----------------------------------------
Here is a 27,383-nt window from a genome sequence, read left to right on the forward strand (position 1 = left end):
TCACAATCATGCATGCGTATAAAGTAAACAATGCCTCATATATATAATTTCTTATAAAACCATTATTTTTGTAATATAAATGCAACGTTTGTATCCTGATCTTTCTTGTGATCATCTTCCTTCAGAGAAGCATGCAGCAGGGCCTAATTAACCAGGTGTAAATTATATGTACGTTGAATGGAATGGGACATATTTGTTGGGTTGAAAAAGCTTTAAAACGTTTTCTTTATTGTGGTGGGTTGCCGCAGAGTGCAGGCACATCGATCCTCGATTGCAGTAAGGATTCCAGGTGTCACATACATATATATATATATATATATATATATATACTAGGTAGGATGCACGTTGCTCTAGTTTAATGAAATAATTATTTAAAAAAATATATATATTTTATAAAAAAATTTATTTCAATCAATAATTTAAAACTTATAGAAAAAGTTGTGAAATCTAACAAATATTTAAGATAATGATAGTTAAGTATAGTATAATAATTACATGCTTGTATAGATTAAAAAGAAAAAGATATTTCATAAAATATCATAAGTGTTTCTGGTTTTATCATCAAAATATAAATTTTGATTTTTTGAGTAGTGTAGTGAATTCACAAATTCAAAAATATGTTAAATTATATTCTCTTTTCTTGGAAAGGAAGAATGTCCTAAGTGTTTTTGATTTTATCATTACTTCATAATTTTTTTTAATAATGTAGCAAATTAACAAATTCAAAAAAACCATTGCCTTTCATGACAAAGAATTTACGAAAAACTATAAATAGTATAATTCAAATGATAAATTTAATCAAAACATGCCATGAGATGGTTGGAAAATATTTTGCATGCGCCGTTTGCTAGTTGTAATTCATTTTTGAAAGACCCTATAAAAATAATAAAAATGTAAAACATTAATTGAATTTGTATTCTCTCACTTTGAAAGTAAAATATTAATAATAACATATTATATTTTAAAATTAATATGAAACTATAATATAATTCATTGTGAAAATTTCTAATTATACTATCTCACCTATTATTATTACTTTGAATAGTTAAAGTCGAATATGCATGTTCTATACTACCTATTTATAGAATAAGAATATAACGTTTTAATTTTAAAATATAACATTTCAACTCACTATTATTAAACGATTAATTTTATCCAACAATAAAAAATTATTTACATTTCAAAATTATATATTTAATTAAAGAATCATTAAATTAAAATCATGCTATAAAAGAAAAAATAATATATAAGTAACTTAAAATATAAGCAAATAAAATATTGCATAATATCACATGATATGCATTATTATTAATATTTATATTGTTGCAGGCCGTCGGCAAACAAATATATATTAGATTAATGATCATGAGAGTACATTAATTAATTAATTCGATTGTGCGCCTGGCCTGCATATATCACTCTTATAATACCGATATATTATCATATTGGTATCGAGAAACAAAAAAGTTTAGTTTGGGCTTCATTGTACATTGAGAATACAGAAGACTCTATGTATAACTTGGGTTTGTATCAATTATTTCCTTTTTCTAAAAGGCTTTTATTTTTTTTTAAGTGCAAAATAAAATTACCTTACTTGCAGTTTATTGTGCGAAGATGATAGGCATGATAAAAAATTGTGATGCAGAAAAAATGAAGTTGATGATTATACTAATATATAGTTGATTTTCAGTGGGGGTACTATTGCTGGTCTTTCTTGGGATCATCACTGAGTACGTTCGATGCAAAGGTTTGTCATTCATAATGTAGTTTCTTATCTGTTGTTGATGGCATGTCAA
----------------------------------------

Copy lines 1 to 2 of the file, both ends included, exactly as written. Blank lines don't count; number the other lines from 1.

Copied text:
Here is a 27,383-nt window from a genome sequence, read left to right on the forward strand (position 1 = left end):
TCACAATCATGCATGCGTATAAAGTAAACAATGCCTCATATATATAATTTCTTATAAAACCATTATTTTTGTAATATAAATGCAACGTTTGTATCCTGATCTTTCTTGTGATCATCTTCCTTCAGAGAAGCATGCAGCAGGGCCTAATTAACCAGGTGTAAATTATATGTACGTTGAATGGAATGGGACATATTTGTTGGGTTGAAAAAGCTTTAAAACGTTTTCTTTATTGTGGTGGGTTGCCGCAGAGTGCAGGCACATCGATCCTCGATTGCAGTAAGGATTCCAGGTGTCACATACATATATATATATATATATATATATATATACTAGGTAGGATGCACGTTGCTCTAGTTTAATGAAATAATTATTTAAAAAAATATATATATTTTATAAAAAAATTTATTTCAATCAATAATTTAAAACTTATAGAAAAAGTTGTGAAATCTAACAAATATTTAAGATAATGATAGTTAAGTATAGTATAATAATTACATGCTTGTATAGATTAAAAAGAAAAAGATATTTCATAAAATATCATAAGTGTTTCTGGTTTTATCATCAAAATATAAATTTTGATTTTTTGAGTAGTGTAGTGAATTCACAAATTCAAAAATATGTTAAATTATATTCTCTTTTCTTGGAAAGGAAGAATGTCCTAAGTGTTTTTGATTTTATCATTACTTCATAATTTTTTTTAATAATGTAGCAAATTAACAAATTCAAAAAAACCATTGCCTTTCATGACAAAGAATTTACGAAAAACTATAAATAGTATAATTCAAATGATAAATTTAATCAAAACATGCCATGAGATGGTTGGAAAATATTTTGCATGCGCCGTTTGCTAGTTGTAATTCATTTTTGAAAGACCCTATAAAAATAATAAAAATGTAAAACATTAATTGAATTTGTATTCTCTCACTTTGAAAGTAAAATATTAATAATAACATATTATATTTTAAAATTAATATGAAACTATAATATAATTCATTGTGAAAATTTCTAATTATACTATCTCACCTATTATTATTACTTTGAATAGTTAAAGTCGAATATGCATGTTCTATACTACCTATTTATAGAATAAGAATATAACGTTTTAATTTTAAAATATAACATTTCAACTCACTATTATTAAACGATTAATTTTATCCAACAATAAAAAATTATTTACATTTCAAAATTATATATTTAATTAAAGAATCATTAAATTAAAATCATGCTATAAAAGAAAAAATAATATATAAGTAACTTAAAATATAAGCAAATAAAATATTGCATAATATCACATGATATGCATTATTATTAATATTTATATTGTTGCAGGCCGTCGGCAAACAAATATATATTAGATTAATGATCATGAGAGTACATTAATTAATTAATTCGATTGTGCGCCTGGCCTGCATATATCACTCTTATAATACCGATATATTATCATATTGGTATCGAGAAACAAAAAAGTTTAGTTTGGGCTTCATTGTACATTGAGAATACAGAAGACTCTATGTATAACTTGGGTTTGTATCAATTATTTCCTTTTTCTAAAAGGCTTTTATTTTTTTTTAAGTGCAAAATAAAATTACCTTACTTGCAGTTTATTGTGCGAAGATGATAGGCATGATAAAAAATTGTGATGCAGAAAAAATGAAGTTGATGATTATACTAATATATAGTTGATTTTCAGTGGGGGTACTATTGCTGGTCTTTCTTGGGATCATCACTGAGTACGTTCGATGCAAAGGTTTGTCATTCATAATGTAGTTTCTTATCTGTTGTTGATGGCATGTCAA